Sunday, May 16, 2021

Chipping Sparrow

Chipping Sparrows are one of North America’s most common and widely distributed sparrows (Middleton 2020). Across their range, these sparrows are found in a variety of habitats—forest openings and grasslands—and towns and gardens. But their range in Washington is strange. They are common in the eastern part of the state, but their range is sporadic in the west. I have never seen one here in Olympia, but Erika and I have occasionally seen them in prairies 20 miles south of us. During a bicycle ride on the southern Chehalis Bike Trail on 13 May 2021, we hoped to photograph a Chipping Sparrow. We found them to be relatively common and succeeded with our photographic quest.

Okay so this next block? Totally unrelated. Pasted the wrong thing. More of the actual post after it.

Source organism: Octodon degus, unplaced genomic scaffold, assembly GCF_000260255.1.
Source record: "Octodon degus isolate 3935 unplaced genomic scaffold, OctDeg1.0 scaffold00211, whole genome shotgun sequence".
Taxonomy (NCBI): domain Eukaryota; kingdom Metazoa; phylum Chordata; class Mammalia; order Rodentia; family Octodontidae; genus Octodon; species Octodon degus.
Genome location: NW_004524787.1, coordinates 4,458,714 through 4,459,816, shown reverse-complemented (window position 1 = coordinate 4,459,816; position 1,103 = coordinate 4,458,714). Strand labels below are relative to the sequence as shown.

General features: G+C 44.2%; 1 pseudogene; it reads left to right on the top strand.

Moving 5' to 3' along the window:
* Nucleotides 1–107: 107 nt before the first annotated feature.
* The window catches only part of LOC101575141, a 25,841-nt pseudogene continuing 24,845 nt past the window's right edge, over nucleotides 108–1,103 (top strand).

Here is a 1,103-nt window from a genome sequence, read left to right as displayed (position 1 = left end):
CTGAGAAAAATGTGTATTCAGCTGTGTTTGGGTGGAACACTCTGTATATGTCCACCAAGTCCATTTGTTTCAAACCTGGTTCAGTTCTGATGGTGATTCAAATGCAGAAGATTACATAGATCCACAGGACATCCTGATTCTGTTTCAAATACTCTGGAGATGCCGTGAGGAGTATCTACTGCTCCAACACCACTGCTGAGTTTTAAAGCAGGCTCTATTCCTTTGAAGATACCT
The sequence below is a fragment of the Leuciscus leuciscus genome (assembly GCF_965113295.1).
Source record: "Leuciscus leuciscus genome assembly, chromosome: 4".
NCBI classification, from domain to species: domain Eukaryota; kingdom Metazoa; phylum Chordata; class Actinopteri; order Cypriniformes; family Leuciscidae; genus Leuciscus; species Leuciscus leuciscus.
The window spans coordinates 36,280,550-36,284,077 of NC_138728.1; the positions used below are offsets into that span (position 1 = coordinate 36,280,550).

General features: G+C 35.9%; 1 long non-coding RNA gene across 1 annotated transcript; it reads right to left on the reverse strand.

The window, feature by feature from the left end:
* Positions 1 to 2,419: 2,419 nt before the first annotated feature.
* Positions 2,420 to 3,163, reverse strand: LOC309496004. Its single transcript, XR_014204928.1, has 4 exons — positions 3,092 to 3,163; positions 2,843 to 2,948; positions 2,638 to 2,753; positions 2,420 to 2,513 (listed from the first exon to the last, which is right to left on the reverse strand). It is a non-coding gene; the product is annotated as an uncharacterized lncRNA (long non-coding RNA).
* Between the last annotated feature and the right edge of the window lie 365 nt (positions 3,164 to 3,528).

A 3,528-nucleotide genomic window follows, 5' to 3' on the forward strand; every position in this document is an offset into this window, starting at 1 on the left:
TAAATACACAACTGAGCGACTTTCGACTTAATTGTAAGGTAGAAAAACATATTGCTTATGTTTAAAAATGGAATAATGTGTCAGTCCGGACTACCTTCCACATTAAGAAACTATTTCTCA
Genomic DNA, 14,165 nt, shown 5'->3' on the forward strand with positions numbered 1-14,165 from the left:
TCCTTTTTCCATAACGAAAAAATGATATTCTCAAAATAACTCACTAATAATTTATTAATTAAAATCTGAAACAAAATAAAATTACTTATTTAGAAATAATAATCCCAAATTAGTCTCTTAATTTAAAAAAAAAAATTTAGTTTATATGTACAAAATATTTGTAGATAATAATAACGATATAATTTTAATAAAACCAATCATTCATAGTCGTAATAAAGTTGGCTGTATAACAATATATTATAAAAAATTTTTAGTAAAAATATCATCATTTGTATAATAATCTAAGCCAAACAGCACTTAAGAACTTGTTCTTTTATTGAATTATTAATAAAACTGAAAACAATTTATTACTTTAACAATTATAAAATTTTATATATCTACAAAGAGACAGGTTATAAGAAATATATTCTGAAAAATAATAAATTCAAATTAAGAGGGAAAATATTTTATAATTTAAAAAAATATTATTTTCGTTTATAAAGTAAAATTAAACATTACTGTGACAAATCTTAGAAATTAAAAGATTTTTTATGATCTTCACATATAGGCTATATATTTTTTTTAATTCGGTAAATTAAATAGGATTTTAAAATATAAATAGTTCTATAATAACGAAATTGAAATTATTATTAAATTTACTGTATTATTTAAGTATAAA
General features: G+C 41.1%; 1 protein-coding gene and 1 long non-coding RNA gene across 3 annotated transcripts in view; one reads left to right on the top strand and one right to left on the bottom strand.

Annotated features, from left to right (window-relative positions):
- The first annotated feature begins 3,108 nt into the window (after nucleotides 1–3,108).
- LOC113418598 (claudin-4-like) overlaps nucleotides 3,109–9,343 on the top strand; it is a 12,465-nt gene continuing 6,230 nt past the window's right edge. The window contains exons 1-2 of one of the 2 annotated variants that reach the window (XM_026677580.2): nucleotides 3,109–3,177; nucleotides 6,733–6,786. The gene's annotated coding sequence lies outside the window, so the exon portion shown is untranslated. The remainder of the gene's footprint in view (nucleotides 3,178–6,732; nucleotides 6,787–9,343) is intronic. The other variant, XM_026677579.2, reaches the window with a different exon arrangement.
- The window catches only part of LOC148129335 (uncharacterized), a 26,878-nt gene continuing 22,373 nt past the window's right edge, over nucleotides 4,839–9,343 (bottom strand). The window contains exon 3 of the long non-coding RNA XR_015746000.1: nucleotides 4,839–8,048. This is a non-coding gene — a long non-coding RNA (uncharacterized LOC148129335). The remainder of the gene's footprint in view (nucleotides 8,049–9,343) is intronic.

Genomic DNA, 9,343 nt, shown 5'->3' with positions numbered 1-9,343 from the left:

In the west, Chipping Sparrows are also common in clearcuts and forests in the San Juan Islands and in the northern Olympic Mountains, and in scattered high elevations of the Cascades. Isolated populations exist in prairie regions just south of Olympia and in the southwest corner of the state. Wahl et al. (2005) write that Chipping Sparrows were far more common in western Washington in the early 1900s. Populations have since greatly declined, presumably suffering from increasing cowbird predation and habitat loss.

1 comment:

  1. I've photographed them twice in my Olympia yard, in April 2018 and May 2021. A casual search of the web at the time didn't turn up reports of them in the area by others, and I've seen some odd range maps, with a desert for them just around the South Sound.

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